The idea resulted from last year’s Biba hackathon challenge 

Ecclesiastical is looking for investors for a grassroots project that it hopes will inspire the next generation to work in insurance.

This is to solve the problem of encouraging young people into working in the insurance industry and retaining them as staff.

The Chartered Institute of Insurers (CII) and Biba have already showed interest in the idea, with the intention of taking it further.

It follows Biba’s hackathon last year which looked at the challenge – how to educate brokers around technology.

Engaging young people

Nic Hartley, head of business improvement and innovation in strategy at Ecclesiastical, told Insurance Times: “The idea we had was a grassroots programme whereby the industry can engage with schools and bring through that next generation of workforce into the industry because if you look at the statistics of the number of younger people coming into the market it’s dropping.”


Nic Hartley, Ecclesiastical 

He explained that the programme would tie into the curriculum and get people to find creative solutions bringing both innovative solutions into the school system and getting people interested in insurance by solving real industry problems.

Wanting to reverse the trend of insurance being seen as a last option in terms of career Hartley added that getting young people engaged with the industry early on was key – this usually crops up for the first time when a young person gets their expensive mobile phone leading them to look into insurance.


He continued: “The challenge that we were given was around how can we improve or educate brokers on the wealth of technology and where it is changing business. We thought that you could put up a Wikipedia site, web page or a brochure together telling people what chatbots or artificial intelligence is, but it doesn’t really educate people.”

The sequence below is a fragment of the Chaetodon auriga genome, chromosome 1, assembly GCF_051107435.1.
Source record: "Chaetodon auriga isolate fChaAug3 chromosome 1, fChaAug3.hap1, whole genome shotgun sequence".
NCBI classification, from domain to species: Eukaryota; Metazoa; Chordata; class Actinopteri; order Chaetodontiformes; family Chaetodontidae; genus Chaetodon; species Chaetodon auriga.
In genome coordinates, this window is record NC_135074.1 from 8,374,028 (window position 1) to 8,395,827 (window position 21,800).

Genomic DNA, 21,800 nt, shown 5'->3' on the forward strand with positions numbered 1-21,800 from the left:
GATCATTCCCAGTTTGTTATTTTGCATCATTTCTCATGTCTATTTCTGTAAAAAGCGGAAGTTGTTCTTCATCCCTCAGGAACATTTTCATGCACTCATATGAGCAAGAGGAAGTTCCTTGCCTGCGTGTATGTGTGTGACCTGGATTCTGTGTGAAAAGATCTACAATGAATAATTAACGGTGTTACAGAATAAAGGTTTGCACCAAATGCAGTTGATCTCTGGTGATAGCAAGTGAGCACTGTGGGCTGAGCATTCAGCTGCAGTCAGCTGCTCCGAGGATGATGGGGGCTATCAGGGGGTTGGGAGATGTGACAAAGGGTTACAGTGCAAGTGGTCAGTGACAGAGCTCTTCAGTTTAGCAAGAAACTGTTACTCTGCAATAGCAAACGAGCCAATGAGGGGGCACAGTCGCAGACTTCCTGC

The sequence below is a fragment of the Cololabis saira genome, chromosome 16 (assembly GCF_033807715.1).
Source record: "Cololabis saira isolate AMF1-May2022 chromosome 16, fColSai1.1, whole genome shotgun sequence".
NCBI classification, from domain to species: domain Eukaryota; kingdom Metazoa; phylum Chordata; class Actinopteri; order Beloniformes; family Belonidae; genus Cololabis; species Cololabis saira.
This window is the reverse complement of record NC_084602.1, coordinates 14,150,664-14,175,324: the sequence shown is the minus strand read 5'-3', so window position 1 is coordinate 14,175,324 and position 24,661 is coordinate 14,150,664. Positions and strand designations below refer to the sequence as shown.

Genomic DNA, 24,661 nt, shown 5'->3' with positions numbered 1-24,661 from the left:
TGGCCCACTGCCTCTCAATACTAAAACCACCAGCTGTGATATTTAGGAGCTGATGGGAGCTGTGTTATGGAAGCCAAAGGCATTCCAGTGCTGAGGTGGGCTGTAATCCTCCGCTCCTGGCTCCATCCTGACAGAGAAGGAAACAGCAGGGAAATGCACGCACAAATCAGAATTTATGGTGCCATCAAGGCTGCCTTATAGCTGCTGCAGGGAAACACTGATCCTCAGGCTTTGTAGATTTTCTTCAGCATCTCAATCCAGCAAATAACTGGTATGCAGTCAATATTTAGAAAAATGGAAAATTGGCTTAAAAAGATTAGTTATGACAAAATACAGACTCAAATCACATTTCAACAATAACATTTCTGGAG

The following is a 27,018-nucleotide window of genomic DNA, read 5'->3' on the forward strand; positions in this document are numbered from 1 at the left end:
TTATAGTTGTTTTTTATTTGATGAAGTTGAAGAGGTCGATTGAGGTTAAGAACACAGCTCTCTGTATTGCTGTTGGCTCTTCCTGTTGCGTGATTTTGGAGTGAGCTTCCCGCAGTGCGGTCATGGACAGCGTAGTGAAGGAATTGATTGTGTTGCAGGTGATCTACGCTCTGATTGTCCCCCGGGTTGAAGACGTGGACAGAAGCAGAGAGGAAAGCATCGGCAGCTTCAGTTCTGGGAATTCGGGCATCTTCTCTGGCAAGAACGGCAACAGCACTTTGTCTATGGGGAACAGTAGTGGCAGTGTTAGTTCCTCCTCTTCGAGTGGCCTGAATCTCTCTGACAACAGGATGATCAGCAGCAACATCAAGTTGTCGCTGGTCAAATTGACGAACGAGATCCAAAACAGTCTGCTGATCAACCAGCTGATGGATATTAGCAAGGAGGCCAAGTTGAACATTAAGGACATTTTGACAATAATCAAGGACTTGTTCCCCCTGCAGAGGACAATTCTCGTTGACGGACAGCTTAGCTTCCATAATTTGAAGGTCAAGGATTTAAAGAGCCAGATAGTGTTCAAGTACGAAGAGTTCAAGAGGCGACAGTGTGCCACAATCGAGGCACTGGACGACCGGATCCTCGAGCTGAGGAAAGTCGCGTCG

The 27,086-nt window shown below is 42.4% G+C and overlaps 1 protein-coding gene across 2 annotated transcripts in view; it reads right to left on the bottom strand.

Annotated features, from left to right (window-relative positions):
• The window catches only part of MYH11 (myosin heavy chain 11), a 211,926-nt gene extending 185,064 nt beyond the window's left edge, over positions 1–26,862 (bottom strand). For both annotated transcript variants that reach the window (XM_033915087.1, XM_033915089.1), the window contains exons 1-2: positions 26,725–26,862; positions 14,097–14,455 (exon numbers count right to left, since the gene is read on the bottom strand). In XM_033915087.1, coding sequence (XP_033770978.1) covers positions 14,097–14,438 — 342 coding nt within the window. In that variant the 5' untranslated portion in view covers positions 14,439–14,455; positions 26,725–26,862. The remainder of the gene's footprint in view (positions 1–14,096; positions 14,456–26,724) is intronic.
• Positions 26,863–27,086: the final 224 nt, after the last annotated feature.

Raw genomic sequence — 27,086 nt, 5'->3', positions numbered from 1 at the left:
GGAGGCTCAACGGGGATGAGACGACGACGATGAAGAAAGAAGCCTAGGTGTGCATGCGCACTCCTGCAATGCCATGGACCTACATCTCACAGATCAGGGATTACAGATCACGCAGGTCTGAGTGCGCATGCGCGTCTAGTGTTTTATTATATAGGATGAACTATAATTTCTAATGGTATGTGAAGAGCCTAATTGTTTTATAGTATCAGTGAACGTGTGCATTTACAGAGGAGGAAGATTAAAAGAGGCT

“But after speaking to brokers on the floor, we realised last hackathon that this problem could not be solved with a piece of technology, brokers themselves need education but it’s more about educating the younger members.

Last year was the first time that Biba ran the hackathon, it saw eight teams taking part with one other team being given the same challenge as Ecclesiastical. The hackathon saw teams across insurance and technology backgrounds work together to solve a challenge under time pressure.

Ecclesiastical’s team idea was highly commended by Biba but as it needed a group of stakeholders to put the idea in place it did not win.

This year Hartley is a ‘hack mentor’ at the Biba hackathon, he will join eight other industry professionals who have been hand-picked based on innovation being part of their day job, they will support the teams taking part. Other hack mentors include Ruth Polyblank, director at Grow Native and Elliot Biggs, chief information officer at C-Quence Technologies.

Insurance isn’t ’sexy’

Hartley added: “Financial services is often viewed as unexciting by some I imagine, image wise it might struggle to engage the younger people, as our brand isn’t as well served as some – younger people are less likely to engage with insurance – I think it’s because they do not engage with it until they are much older.”

He said that this is because insurance is usually seen as an office job, Hartley believes that the industry can do better to engage the audience especially in terms of how it adapts to future technology.

Given the age demographic for senior positions at brokers being late 40’s to mid-50’s, Hartley questioned where they get their technology insurance inspiration from and therfore putting the younger generation forward as a solution to this.